Water Standard Company secures funding commitment for desal process

Water Standard Company has received commitments of up to $250M in equity to develop its Seawater Desalination Vessels, whose environmentally focused technology can help ease the world's growing water crisis and bring needed water to disaster-stricken areas. This pledge of equity, believed to be the largest initial funding of a startup in the water industry, is unprecedented in the desalination sector. It gives WSC the capability to bring proven desalination processes to a worldwide market...

HOUSTON, TX, March 12, 2008 -- Water Standard Company (WSC) announced that it has received commitments of up to $250 million in equity to develop its Seawater Desalination Vessels, whose environmentally focused technology can help ease the world's growing water crisis and bring needed water to disaster-stricken areas.

This pledge of equity, believed to be the largest initial funding of a startup in the water industry, is unprecedented in the desalination sector. It gives WSC the capability to bring proven desalination processes -- which can produce up to 300,000 cubic meters of water per day on the ocean-going Seawater Desalination Vessels -- to a worldwide market.

WSC's technologies contrast with conventional land-based desalination plants, whose potential negative effects on the oceans have drawn concern from environmentalists. These technologies include water intake and discharge systems that minimize impact on marine organisms and were specifically designed to preserve the ocean's ecological balance.

Using on-board power generation that can provide environmental and cost advantages while being independent of a land-based power grid, WSC offers a drought proof, renewable source of water. Additionally because the vessels are located offshore and are mobile, they can be rapidly deployed to help manage emergency water shortages -- such as those caused by droughts, hurricanes, earthquakes, or tsunamis.

Amanda Brock, Chief Executive Officer, said the funding "sends a strong message that our vessel-based technology and environmentally focused approach is a powerful alternative in efforts to address a true global challenge."

"We have the technology in both water and wastewater treatment and are building an experienced team of leaders in their field," she continued. "Now we have the financial resources necessary to penetrate this market.

"We are excited about the fact that we were able to secure a commitment of this size which enables us as a new company to focus on growth rather than continuous fundraising. Our financial partners are well connected globally and are very experienced in infrastructure development. Together we look forward to rapidly securing contracts and developing a fleet of vessels to be deployed around the globe."

Important aspects of WSC's technology include a water intake system that minimizes impingement and entrainment of marine organisms and whose outfall systems ensure concentrate discharge will be diluted with ambient seawater, dramatically reducing the salinity and keeping the exit water the same temperature as the sea surface to minimize impact on marine life.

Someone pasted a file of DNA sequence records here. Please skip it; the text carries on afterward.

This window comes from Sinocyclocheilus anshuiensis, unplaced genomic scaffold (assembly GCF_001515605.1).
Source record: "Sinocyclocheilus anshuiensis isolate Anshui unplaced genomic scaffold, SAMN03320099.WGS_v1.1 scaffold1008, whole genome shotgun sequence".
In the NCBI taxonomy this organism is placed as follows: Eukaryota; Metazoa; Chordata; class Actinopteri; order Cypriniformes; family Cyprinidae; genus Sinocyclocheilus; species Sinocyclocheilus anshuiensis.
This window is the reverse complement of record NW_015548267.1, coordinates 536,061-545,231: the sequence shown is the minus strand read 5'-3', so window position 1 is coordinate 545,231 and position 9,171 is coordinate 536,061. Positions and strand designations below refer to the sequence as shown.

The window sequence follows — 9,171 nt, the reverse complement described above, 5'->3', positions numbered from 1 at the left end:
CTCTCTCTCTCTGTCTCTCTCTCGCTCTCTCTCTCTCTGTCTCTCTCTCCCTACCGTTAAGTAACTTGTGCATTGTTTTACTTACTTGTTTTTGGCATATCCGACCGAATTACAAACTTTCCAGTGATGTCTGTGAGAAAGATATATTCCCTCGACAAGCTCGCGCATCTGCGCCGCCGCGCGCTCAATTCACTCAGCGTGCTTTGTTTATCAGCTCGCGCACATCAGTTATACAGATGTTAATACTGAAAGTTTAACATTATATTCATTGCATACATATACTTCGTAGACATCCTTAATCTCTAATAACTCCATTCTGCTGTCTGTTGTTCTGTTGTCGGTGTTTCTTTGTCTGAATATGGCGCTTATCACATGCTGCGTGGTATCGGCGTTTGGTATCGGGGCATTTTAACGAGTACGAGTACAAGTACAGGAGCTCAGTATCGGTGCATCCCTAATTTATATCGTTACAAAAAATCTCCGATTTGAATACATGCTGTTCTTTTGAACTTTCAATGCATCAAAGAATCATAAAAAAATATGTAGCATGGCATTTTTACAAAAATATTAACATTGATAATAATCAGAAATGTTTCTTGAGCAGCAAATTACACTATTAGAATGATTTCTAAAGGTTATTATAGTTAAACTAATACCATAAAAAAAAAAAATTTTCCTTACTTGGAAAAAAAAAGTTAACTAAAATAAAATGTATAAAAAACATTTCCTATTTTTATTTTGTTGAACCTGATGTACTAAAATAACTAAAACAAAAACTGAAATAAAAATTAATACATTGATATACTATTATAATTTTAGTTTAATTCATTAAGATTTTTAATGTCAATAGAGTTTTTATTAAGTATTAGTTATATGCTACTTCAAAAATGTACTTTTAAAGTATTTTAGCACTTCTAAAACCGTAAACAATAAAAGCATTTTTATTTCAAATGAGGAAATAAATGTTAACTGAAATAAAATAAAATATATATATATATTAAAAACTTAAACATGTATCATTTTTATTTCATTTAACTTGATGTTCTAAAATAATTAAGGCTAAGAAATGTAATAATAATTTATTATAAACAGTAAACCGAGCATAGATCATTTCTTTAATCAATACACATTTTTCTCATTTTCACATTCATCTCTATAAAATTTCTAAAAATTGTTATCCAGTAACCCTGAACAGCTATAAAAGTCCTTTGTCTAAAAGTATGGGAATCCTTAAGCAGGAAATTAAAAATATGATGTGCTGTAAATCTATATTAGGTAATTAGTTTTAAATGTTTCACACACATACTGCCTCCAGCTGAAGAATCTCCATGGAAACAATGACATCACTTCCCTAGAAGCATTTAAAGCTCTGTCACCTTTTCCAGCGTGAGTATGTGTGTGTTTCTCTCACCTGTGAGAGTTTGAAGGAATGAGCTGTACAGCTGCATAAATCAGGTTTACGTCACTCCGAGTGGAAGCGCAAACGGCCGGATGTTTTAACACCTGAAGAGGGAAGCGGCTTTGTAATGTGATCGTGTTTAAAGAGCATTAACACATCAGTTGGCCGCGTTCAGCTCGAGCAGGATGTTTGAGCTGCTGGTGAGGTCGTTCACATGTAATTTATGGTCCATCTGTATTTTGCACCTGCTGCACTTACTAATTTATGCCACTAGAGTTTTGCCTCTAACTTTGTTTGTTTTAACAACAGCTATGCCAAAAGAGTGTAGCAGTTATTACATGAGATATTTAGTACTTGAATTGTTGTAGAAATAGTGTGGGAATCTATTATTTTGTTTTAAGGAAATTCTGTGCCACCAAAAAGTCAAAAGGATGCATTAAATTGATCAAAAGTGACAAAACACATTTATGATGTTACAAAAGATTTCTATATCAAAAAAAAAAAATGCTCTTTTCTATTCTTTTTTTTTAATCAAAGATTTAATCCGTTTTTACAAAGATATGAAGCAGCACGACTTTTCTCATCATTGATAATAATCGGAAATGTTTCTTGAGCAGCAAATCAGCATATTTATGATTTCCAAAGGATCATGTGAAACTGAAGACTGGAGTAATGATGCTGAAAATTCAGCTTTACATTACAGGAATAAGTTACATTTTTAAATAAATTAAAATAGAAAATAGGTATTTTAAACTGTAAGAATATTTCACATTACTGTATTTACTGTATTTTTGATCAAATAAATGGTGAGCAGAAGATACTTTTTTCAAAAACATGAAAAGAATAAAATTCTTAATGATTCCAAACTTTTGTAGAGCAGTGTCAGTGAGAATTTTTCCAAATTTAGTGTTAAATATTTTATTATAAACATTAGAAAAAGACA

Although relatively new to the market, the Seawater Desalination Vessels are gaining positive responses from technical and environmental experts as well as the financial community.

Judges at the 2007 GWI Global Water Awards honored the vessels for innovation, calling them "an important new direction in the evolution of the desalination industry." Dr. George N. Somero, director of the Hopkins Marine Station at Stanford, said they promise to "help solve a major human problem -- providing pure water to communities in great need of this resource -- without inflicting damage on the marine environment."

And while not financially involved in this funding, Goldman Sachs has followed closely WSC's progress in 2007. Deane M. Dray, CFA of Goldman Sachs & Co. has stated, "We consider Water Standard to be one of the most exciting stories in the global water sector."

WSC was founded by Andrew Gordon in response to well-documented looming global water shortages. Gordon, based in Florida, began developing and patenting water treatment vessel-based technology in 2000. As a result, WSC already has a dominant intellectual property position for vessel-based mass desalination and wastewater treatment, holding more than 10 patents with an additional 90 pending in as many countries.

With the ability to offer either a variety of short- or long-term contracts, WSC is already in negotiations with various interested parties in many parts of the globe, including the Middle East, China, Australia, and the United States and is actively seeking local partners.

Water Standard Company is committed to using the most innovative means to create a mobile, environmentally responsible, cost-effective solution to the severe water shortage that is challenging the world.

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